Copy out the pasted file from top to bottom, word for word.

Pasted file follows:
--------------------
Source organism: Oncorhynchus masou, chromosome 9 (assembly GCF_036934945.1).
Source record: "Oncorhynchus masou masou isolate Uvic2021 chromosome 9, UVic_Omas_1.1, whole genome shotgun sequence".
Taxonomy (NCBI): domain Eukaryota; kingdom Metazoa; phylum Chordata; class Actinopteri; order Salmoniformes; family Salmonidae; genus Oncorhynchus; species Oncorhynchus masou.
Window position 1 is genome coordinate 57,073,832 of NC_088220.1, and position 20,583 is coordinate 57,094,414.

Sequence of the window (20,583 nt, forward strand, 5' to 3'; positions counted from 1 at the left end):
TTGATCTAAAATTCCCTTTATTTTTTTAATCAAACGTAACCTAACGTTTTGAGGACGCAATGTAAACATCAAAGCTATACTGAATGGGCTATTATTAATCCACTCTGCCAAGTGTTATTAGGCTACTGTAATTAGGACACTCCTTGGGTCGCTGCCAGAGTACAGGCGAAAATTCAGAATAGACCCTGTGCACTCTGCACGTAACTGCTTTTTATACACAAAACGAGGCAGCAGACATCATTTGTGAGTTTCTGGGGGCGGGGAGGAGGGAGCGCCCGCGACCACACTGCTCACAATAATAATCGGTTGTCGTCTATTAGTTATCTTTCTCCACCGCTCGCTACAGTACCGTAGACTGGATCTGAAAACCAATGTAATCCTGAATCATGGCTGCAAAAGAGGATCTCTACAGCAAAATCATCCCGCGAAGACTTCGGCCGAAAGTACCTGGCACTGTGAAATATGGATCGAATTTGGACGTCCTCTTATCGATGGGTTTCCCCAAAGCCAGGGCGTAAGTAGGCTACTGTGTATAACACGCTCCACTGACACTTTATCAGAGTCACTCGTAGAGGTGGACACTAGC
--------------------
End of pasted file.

Source organism: Oncorhynchus masou, chromosome 9 (assembly GCF_036934945.1).
Source record: "Oncorhynchus masou masou isolate Uvic2021 chromosome 9, UVic_Omas_1.1, whole genome shotgun sequence".
Taxonomy (NCBI): domain Eukaryota; kingdom Metazoa; phylum Chordata; class Actinopteri; order Salmoniformes; family Salmonidae; genus Oncorhynchus; species Oncorhynchus masou.
Window position 1 is genome coordinate 57,073,832 of NC_088220.1, and position 20,583 is coordinate 57,094,414.

Sequence of the window (20,583 nt, forward strand, 5' to 3'; positions counted from 1 at the left end):
TTGATCTAAAATTCCCTTTATTTTTTTAATCAAACGTAACCTAACGTTTTGAGGACGCAATGTAAACATCAAAGCTATACTGAATGGGCTATTATTAATCCACTCTGCCAAGTGTTATTAGGCTACTGTAATTAGGACACTCCTTGGGTCGCTGCCAGAGTACAGGCGAAAATTCAGAATAGACCCTGTGCACTCTGCACGTAACTGCTTTTTATACACAAAACGAGGCAGCAGACATCATTTGTGAGTTTCTGGGGGCGGGGAGGAGGGAGCGCCCGCGACCACACTGCTCACAATAATAATCGGTTGTCGTCTATTAGTTATCTTTCTCCACCGCTCGCTACAGTACCGTAGACTGGATCTGAAAACCAATGTAATCCTGAATCATGGCTGCAAAAGAGGATCTCTACAGCAAAATCATCCCGCGAAGACTTCGGCCGAAAGTACCTGGCACTGTGAAATATGGATCGAATTTGGACGTCCTCTTATCGATGGGTTTCCCCAAAGCCAGGGCGTAAGTAGGCTACTGTGTATAACACGCTCCACTGACACTTTATCAGAGTCACTCGTAGAGGTGGACACTAGC